Some believe that neuroscience has no place in the courtroom. Stephen J. Morse, Professor of Psychology and Law in Psychiatry, and associate director of the Center for Neuroscience and Society at the University of Pennsylvania, has argued that brains don’t commit crimes—people do. He suggests that neuroscientific research and imaging techniques don’t dictate competence and argues that neuroscience has added virtually nothing relevant to criminal law (Koebler, 2012). I disagree.

 

Neuroscientific Evidence Mitigates Sentencing

Duke University researcher, Nita Farahany, observed that neuroscience is primarily being used in the courtroom to mitigate punishment, and that defendants with a history of brain injury and trauma claim they have less control over their actions (Koebler, 2012). Hank Greely, director of the Center for Law and the Biosciences at Stanford, further noted that many such cases are appeals where defendants argue they had poor counsel after being convicted—specifically, that they were disadvantaged for not getting a brain scan (Koebler, 2012). But does that argument work?

The case of David Scott Detrich, convicted of murder in the State of Arizona in 2010, is illustrative. Detrich picked up a woman, went back to her place, and then killed her. He was convicted and sentenced to death. He filed multiple appeals that centered around his mental state and how his defense council was ineffective. Why? He argued that they should have offered neuropsychological reports to mitigate sentencing. Detrich had been abused and neglected as a child and suffered as a result of alcohol abuse. The post-conviction court granted funding for a neuropsychological expert, Dr. Robert Briggs. In the report, Dr. Briggs stated that Detrich’s behavior “was not based on any consequence-driven thought process, but rather a leaned [sic] behavior that bypassed right or wrong” (Detrich v. Ryan, 2012, p. 4559). Dr. Briggs further explained that “an interaction between Detrich’s emotional state and mild neuropsychological deficits likely caused a greater overall impairment in function” (p. 4560). Thus, the appellate court held that if Detrich’s trial counsel had sought the assistance of a neuropsychological expert, it would have offered much greater mitigating weight.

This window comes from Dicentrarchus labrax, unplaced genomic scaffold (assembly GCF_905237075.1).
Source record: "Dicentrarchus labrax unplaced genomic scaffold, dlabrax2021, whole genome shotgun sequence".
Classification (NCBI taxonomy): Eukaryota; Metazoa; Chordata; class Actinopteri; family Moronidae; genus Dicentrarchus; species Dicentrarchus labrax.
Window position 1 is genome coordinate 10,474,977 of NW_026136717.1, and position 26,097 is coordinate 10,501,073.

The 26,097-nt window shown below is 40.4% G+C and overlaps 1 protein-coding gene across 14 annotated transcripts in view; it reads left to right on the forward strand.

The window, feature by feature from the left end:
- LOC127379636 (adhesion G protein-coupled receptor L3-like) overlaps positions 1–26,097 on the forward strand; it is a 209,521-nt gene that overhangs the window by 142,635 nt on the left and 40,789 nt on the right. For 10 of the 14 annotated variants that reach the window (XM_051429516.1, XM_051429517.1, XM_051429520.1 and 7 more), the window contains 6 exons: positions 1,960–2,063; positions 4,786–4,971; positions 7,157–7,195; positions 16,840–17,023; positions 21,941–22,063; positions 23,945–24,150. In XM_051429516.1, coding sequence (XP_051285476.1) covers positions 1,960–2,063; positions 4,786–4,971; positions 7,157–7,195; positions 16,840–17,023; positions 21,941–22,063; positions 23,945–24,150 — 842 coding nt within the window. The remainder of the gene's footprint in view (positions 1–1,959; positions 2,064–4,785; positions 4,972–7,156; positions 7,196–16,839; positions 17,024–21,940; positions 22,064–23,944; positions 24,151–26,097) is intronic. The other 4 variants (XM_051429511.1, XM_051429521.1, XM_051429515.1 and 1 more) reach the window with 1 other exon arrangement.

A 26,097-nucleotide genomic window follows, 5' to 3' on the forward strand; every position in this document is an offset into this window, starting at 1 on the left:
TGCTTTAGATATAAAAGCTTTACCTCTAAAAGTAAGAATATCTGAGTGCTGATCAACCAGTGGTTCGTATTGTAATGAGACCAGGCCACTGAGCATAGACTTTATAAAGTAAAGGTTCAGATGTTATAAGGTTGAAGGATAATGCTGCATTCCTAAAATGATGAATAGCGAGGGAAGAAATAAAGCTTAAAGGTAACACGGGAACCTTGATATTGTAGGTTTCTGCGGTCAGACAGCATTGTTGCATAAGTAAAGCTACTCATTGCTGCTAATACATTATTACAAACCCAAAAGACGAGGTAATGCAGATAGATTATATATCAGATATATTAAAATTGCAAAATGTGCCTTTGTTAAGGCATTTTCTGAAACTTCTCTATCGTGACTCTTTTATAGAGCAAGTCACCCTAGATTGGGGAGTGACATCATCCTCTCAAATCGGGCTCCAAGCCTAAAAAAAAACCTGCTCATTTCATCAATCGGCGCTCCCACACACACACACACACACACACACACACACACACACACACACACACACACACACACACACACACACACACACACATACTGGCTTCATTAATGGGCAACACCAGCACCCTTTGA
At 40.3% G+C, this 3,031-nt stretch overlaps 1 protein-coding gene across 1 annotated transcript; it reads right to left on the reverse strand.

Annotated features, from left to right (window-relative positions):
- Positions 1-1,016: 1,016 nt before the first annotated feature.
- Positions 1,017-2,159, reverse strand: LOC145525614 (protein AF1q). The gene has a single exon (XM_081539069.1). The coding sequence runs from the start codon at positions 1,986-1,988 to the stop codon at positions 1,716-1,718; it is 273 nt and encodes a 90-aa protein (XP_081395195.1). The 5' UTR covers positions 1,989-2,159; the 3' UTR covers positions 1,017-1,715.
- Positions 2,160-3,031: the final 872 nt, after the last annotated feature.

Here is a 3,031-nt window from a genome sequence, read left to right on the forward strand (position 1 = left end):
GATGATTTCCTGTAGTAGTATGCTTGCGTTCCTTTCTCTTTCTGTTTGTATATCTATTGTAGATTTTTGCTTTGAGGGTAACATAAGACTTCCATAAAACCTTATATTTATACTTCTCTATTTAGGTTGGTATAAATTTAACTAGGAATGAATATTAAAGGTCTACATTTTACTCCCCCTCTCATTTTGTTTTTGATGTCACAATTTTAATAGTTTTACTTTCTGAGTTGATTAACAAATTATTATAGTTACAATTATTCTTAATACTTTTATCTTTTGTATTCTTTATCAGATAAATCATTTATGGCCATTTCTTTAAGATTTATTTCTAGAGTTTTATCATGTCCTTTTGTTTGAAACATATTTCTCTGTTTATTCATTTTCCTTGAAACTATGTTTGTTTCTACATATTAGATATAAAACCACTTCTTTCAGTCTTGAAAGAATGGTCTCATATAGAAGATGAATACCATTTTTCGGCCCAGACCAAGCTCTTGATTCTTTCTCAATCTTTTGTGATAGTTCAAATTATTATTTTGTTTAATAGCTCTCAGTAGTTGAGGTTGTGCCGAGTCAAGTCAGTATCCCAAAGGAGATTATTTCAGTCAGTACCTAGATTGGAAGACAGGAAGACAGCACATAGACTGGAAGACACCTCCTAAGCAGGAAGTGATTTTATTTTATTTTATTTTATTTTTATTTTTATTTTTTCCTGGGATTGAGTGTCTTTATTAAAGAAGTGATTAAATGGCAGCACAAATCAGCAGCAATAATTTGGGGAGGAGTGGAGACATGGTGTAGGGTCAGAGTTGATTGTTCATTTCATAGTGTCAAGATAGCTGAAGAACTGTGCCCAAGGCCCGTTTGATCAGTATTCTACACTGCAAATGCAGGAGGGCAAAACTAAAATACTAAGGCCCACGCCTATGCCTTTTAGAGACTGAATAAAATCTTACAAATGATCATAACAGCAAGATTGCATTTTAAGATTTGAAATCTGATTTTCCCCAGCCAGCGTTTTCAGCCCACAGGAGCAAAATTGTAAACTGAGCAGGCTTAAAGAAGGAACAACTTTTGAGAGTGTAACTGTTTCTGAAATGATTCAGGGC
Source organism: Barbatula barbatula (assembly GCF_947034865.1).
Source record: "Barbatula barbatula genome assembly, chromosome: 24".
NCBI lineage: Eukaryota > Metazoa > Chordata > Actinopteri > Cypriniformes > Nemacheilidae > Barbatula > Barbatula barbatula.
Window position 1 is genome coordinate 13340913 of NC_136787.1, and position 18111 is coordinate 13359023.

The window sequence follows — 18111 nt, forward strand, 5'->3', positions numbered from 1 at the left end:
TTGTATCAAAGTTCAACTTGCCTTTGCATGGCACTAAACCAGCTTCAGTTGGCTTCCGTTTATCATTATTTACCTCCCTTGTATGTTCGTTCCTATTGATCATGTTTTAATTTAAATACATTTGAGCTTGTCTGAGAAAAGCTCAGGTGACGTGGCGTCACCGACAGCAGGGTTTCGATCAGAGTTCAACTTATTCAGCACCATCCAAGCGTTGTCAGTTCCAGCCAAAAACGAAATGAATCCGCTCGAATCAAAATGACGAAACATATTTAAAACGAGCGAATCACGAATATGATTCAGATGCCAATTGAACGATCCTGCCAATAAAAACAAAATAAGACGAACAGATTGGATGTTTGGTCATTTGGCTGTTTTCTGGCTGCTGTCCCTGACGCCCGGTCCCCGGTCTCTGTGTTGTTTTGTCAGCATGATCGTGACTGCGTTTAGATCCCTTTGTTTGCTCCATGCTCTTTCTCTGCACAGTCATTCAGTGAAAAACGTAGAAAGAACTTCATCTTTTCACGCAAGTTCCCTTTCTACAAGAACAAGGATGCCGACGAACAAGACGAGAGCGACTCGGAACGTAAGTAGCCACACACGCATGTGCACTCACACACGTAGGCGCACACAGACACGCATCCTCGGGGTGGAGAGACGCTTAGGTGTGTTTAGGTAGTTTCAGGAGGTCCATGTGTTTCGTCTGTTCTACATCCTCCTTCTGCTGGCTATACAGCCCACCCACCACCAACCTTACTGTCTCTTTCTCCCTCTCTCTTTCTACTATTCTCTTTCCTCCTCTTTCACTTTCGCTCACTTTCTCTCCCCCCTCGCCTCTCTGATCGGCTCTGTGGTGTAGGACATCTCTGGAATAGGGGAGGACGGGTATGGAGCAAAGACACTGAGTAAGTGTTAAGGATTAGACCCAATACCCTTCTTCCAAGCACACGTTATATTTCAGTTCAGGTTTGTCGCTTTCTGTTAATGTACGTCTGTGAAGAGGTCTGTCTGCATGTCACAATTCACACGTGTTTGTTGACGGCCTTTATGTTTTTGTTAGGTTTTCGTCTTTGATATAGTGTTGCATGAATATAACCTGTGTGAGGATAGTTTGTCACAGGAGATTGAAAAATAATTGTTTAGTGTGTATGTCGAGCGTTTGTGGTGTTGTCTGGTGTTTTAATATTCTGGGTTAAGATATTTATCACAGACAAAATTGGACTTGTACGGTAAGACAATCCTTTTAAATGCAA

I was abused as a child, mentally, emotionally, physically, and sexually. Yes, I have gone to therapy and struggle with anger. At the end of the day, however, I know the difference between right and wrong and make a choice to be of good moral character. Is all mental anguish or disability controllable?

My Brain Made Me Do It

Brain scans were first used to mitigate sentencing in the early ’90s. It was the highly publicized 1991 case of Herbert Weinstein that paved the way for the brain defense. Weinstein confessed to killing his wife, but his attorney pleaded not guilty on his behalf due to mental disease or defect. Weinstein had a cyst on the brain that caused pressure on the temporal lobe, which he argued compromised his self-control. He wanted to present the PET (positron emission tomography) scans as evidence. This was new to the court. To link a defect to behavior based on scans—was it theory or fact? At the evidence motion hearing, the Judge applied the case of Frye v. United States (1923). In that case, the court ruled:

Just when a scientific principle or discovery crosses the line between the experimental and demonstrable stages is difficult to define. Somewhere in this twilight zone the evidential force of the principle must be recognized, and while courts will go a long way in admitting expert testimony deduced from a well-recognized scientific principle or discovery, the thing from which the deduction is made must be sufficiently established to have gained general acceptance in the particular field in which it belongs.

Once the scans were allowed to be admitted, the prosecutor offered a plea bargain. He argued: “If the jury saw the apparent ‘hole’ in Weinstein’s brain, they might bring a verdict of not guilty by reason of insanity” (cited in Carr, 2017). The murder charge was reduced to manslaughter and the defendant served 7 years in prison. This was the first time that brain imagery was used by the defense. Has it worked in other cases?
Another example is that of a 40-year-old Virginia school teacher who was convicted of child molestation in 2002, but the day before sentencing he was diagnosed with a brain tumor. After the tumor was removed, his impulses diminished and eventually he went home to lead a normal life. Stephen Morse argues that it’s important to distinguish between acting intentionally and acting rationally, and that there is always a reason why people act in a certain way—in this case the man felt an urge that he understood and did not resist (Koebler, 2012). If you don’t act intentionally, however, you’re not responsible. Deciding on this is the challenge for the courts.


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This has been an excerpt from Neuroscience in Court: Your Behavior on Trial by Suzanne Podolski. To read the rest of this article and more great content for the brain savvy therapist, please subscribe.